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Author:Pedro Hernando Maldonado Castañeda (Universitat Autónoma de Barcelona)
Paper short abstract:
This paper explores from a philosophical perspective the interrelation between institutions power discourses and real freedoms of agency based on the Capabilities Approach (Sen, 2009) relates it with Institutional Ethnography (Smith, 2005) focusing on marginal adolescents case in Bogotá/Colombia.
Paper long abstract:
Development is people-centred. Human development depends on fair social and economic institutions. The fair consists of the removal of various types of unfreedoms that leave people with little opportunity of exercising their reasoned agency (Sen, 1999). Different scholars (Berger and Luckmann, 2006; Bauman, 2013; Sen, 1999; Smith, 2005) have insisted on pointing out the dual constraining and enabling role that institutions play in shaping people's lives in ways that don´t necessarily respond to their best interests and that tend to eliminate the expansion of the real freedoms of agency to decide on how to live their own lives (Sen, 1999). People's lives are caught up in institutional processes mediated by organising power discourses as materially replicable objects that carry messages (Smith, 2014) to organise people's everyday lives (Murray, 2020). This research to explore the interrelation between institutions power discourses and the people´ real freedoms of agency, with special emphasis on knowing (i) how subjects navigate between different institutional abstracted discourses, (ii) how institutional processes shape and limit the development of their real freedoms agency and (iii) how institutions power discourses can have an unfair impact on the development of subjects. I focus on real freedom agency concept based on Capabilities Approach theory (Amartya Sen, 2009) and relate it with Institutional Ethnography (Dorothy Smith, 2005) as an empirical method, influence by Marx theory, focusing on a marginal adolescent group in Bogotá-Colombia, exploring connections among local agency settings of their everyday lives (experience), institutional discourses (power language), and translocal agency (ruling relations).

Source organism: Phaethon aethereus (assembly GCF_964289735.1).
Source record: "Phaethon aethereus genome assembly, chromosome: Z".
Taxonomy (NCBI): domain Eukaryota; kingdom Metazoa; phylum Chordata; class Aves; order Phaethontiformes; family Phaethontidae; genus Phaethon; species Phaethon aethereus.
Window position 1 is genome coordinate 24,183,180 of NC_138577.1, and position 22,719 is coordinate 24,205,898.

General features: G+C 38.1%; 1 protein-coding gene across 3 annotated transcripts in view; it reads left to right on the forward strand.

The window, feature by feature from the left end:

Rethinking Power in Development Practice: understanding 'local agency' IV